This info has been extracted from the long thread
Using the Internet wisely to search for plants!
The point here is that computers are not people. You need to be mindful in an Internet search that:
In your search, you must give the search engine specific enough information it can attempt to figure out what you are seeking but not so much as to confuse it.
- Computers do not figure out sentences and irrelevant words.
- They do not understand that common names are common non-botanical terms and that you want the botanical one.
- They return hits for any of the words in your search, not just if all the words are on the page.
- Pages that have many plants, with each word in your search being used it a different plant's description, will still be return as hits, particularly if the name you used is in the page title.
- Not everything on the internet is accurate. Anyone can make a forum or blog posting, or put up an internet site, and be mistaken about a plant's ID or information about the plant.
To give yourself a better chance of finding information on your plant:
Use the botanical name
If you know the botanical name, use that in your search instead of the common name; many plants have the same common name, and many common names have other uses than plant names. If you find the botanical name among your first search results with a lot of non-botanical hits or hits that are not related to your plant, do another search with the botanical name.
If you only have the common name, you might be able to find the botanical name. For instance, here is a British source (Excel spreadsheet) listing the scientific names and the official English names:
produced by the Botanical Society of the British Isles.
You can filter your search by country code, for example: "Kigelia africana" site:.za should return information about this plant from South African sites where the plant is native, possibly providing information where expertise is expected to be better.
Use the common name
It depends what you are looking for. If the kind of information you are seeking did not come up in your search, and it is information that could be provided, or even better provided, by any owner of the plant in a blog article, you may find it in non-botanical sources by using the common name. Non-botanical people tend to use common names in their blogs or on forums, and if you want to know if you can put your ZZ plant outside at night in Vancouver, you might find your reply if you call it just that.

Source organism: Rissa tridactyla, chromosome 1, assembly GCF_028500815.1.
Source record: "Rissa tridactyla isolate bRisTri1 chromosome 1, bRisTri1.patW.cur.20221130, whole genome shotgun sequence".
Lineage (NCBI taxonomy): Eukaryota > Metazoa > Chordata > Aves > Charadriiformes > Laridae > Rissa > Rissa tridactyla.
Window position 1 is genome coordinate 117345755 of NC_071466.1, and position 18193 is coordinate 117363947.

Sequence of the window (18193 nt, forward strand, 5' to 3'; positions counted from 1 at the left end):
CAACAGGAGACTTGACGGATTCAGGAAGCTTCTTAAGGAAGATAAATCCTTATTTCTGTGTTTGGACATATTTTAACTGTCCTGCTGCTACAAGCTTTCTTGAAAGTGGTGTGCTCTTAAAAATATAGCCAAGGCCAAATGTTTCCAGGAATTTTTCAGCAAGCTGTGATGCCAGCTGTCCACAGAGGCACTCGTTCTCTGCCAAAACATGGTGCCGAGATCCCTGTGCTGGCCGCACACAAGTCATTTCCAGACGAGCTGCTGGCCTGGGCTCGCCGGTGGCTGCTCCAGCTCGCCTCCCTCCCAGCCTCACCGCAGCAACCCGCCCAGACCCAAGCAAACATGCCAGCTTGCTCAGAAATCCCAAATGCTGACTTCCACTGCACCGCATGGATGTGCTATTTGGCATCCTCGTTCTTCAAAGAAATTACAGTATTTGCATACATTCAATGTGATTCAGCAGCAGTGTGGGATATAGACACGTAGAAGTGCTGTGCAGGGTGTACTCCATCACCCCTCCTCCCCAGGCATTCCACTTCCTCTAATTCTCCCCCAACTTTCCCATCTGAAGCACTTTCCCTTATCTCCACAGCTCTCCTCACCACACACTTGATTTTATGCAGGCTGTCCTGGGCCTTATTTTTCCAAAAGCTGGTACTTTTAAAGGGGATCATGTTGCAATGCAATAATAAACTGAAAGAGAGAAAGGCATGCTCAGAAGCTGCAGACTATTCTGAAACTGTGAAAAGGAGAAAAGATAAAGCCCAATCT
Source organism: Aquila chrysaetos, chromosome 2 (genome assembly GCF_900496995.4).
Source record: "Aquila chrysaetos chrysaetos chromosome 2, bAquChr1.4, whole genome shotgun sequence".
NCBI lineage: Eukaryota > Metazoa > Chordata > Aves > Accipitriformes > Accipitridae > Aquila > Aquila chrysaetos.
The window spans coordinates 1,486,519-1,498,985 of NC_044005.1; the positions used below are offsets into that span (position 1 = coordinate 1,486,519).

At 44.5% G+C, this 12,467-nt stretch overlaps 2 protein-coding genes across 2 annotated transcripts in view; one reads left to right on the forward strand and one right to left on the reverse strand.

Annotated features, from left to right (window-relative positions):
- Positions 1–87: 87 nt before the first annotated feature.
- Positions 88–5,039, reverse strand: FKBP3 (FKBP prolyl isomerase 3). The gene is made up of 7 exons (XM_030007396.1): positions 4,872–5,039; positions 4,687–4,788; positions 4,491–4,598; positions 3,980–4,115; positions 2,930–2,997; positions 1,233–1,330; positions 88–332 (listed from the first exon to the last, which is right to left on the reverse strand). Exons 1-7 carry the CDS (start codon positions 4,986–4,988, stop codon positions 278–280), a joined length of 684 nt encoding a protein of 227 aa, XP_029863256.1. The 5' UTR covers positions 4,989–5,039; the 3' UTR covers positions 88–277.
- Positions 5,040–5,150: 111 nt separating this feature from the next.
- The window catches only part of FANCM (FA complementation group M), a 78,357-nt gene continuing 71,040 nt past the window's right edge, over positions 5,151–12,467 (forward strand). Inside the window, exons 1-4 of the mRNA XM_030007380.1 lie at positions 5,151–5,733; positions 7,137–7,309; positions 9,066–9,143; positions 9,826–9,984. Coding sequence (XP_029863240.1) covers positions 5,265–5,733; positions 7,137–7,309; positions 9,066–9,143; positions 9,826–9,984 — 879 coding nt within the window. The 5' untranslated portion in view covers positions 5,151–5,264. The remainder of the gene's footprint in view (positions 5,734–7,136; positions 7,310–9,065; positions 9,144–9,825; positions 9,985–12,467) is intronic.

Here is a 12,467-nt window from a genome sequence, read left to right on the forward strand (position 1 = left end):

Use more than one search engine
Google is known to give priority to sites that are selling the item you are searching. Other engines use different ways of sorting the hits - you may get a different group of hits.
Use search keys
If you have no name but only characteristics, you can try "keys" that let you enter what characteristics you know and bring up plants that have all those characteristics. Several university sites offer keys for common plants in their location. They are useful if your plant (usually for these sites, tree) is something you see a lot and if you are in the same climate area as the site offering the key.
Some scientific sites offer botanical keys that are binary in nature. You answer the first question and are sent to different next questions depending on your answer. If you don't know the answer to the first question, you're out. Other sites provide non-binary searches, where you can tick several different characteristics and they will list all plants in their database that match on all counts. Here is a thread where some of this type of search sites are given: Search for IDs by characteristics.
Search by photo ID
There are sites that will compare your photo with ones on their site, to find a match. Google photos does that. I have used it with almost no success, though it did find the exact photo for which I was searching, already posted for ID on another site.